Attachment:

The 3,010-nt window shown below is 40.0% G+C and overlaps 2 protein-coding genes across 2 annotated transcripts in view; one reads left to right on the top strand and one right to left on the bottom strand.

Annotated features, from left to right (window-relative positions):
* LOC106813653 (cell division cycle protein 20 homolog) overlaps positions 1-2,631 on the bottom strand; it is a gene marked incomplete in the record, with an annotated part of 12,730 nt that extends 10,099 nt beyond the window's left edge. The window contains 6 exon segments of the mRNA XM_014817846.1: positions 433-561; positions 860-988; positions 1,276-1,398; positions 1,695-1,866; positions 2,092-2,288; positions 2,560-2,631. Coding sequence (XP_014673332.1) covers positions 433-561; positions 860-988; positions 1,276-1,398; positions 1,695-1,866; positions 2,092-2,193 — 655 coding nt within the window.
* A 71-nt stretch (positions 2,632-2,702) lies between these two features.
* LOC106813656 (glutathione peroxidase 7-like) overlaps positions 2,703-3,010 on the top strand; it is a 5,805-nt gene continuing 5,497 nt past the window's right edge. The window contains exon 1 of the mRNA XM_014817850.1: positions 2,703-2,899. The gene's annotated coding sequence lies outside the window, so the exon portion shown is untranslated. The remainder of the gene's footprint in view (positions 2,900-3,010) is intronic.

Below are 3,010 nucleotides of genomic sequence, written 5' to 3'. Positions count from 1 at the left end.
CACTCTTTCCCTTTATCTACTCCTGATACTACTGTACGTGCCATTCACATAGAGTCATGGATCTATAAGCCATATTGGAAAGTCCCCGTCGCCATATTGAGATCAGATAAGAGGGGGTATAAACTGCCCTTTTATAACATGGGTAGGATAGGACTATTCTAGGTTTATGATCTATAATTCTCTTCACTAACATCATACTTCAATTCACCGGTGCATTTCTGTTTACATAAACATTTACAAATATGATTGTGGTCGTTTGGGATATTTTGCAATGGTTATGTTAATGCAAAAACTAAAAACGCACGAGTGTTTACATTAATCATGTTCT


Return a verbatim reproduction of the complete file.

The 3,010-nt window shown below is 40.0% G+C and overlaps 2 protein-coding genes across 2 annotated transcripts in view; one reads left to right on the top strand and one right to left on the bottom strand.

Annotated features, from left to right (window-relative positions):
* LOC106813653 (cell division cycle protein 20 homolog) overlaps positions 1-2,631 on the bottom strand; it is a gene marked incomplete in the record, with an annotated part of 12,730 nt that extends 10,099 nt beyond the window's left edge. The window contains 6 exon segments of the mRNA XM_014817846.1: positions 433-561; positions 860-988; positions 1,276-1,398; positions 1,695-1,866; positions 2,092-2,288; positions 2,560-2,631. Coding sequence (XP_014673332.1) covers positions 433-561; positions 860-988; positions 1,276-1,398; positions 1,695-1,866; positions 2,092-2,193 — 655 coding nt within the window.
* A 71-nt stretch (positions 2,632-2,702) lies between these two features.
* LOC106813656 (glutathione peroxidase 7-like) overlaps positions 2,703-3,010 on the top strand; it is a 5,805-nt gene continuing 5,497 nt past the window's right edge. The window contains exon 1 of the mRNA XM_014817850.1: positions 2,703-2,899. The gene's annotated coding sequence lies outside the window, so the exon portion shown is untranslated. The remainder of the gene's footprint in view (positions 2,900-3,010) is intronic.

Below are 3,010 nucleotides of genomic sequence, written 5' to 3'. Positions count from 1 at the left end.
CACTCTTTCCCTTTATCTACTCCTGATACTACTGTACGTGCCATTCACATAGAGTCATGGATCTATAAGCCATATTGGAAAGTCCCCGTCGCCATATTGAGATCAGATAAGAGGGGGTATAAACTGCCCTTTTATAACATGGGTAGGATAGGACTATTCTAGGTTTATGATCTATAATTCTCTTCACTAACATCATACTTCAATTCACCGGTGCATTTCTGTTTACATAAACATTTACAAATATGATTGTGGTCGTTTGGGATATTTTGCAATGGTTATGTTAATGCAAAAACTAAAAACGCACGAGTGTTTACATTAATCATGTTCT